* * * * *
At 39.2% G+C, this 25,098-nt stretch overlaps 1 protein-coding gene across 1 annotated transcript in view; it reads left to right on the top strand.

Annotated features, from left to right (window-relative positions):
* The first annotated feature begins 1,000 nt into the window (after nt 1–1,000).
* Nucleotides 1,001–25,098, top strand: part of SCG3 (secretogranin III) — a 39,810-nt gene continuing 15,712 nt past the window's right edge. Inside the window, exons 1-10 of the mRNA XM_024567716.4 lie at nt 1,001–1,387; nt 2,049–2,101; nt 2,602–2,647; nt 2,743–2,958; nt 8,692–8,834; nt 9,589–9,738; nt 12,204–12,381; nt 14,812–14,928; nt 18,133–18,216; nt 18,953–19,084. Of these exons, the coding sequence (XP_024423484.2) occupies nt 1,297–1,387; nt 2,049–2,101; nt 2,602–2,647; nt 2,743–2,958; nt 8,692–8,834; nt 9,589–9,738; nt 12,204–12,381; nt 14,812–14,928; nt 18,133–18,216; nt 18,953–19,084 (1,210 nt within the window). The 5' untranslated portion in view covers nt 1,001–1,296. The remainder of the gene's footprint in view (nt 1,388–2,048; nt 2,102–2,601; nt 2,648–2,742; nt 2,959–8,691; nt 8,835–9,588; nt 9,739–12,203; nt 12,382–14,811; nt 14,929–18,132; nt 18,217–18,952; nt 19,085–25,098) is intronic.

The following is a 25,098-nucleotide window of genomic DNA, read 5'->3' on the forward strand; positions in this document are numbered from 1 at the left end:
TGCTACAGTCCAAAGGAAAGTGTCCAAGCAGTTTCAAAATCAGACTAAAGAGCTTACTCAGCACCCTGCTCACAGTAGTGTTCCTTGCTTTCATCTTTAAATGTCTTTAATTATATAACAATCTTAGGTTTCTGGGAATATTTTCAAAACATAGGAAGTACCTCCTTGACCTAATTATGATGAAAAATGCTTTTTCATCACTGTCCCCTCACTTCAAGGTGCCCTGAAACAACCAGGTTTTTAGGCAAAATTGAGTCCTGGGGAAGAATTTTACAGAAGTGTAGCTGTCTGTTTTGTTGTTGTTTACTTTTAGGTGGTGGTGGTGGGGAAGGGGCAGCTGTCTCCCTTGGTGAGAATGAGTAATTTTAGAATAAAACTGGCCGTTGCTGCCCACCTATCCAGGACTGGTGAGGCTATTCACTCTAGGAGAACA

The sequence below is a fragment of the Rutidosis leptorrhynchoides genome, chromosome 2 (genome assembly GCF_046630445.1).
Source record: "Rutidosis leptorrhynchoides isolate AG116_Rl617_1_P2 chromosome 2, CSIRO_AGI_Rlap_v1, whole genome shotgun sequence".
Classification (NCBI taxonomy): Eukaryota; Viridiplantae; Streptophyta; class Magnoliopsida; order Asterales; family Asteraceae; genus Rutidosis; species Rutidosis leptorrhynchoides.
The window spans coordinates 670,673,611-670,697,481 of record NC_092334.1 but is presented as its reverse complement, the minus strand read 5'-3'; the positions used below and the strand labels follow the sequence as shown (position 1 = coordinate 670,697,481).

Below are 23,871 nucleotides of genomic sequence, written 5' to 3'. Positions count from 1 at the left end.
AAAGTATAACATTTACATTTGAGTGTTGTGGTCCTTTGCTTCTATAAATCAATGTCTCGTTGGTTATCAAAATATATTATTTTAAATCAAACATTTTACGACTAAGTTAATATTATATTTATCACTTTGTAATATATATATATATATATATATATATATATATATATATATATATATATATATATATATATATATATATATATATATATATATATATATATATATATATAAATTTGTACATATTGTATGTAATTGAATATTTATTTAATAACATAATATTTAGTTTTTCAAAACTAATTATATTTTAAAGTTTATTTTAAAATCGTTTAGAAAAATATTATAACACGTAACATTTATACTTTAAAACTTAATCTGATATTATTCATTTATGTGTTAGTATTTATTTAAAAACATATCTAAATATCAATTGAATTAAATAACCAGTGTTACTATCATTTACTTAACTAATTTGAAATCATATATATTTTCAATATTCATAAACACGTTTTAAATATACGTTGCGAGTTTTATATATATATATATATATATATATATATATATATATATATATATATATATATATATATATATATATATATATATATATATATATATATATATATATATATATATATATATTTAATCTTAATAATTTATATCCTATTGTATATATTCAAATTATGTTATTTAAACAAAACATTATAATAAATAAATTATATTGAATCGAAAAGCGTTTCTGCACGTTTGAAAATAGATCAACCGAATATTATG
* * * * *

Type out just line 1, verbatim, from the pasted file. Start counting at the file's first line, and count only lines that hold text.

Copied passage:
At 39.2% G+C, this 25,098-nt stretch overlaps 1 protein-coding gene across 1 annotated transcript in view; it reads left to right on the top strand.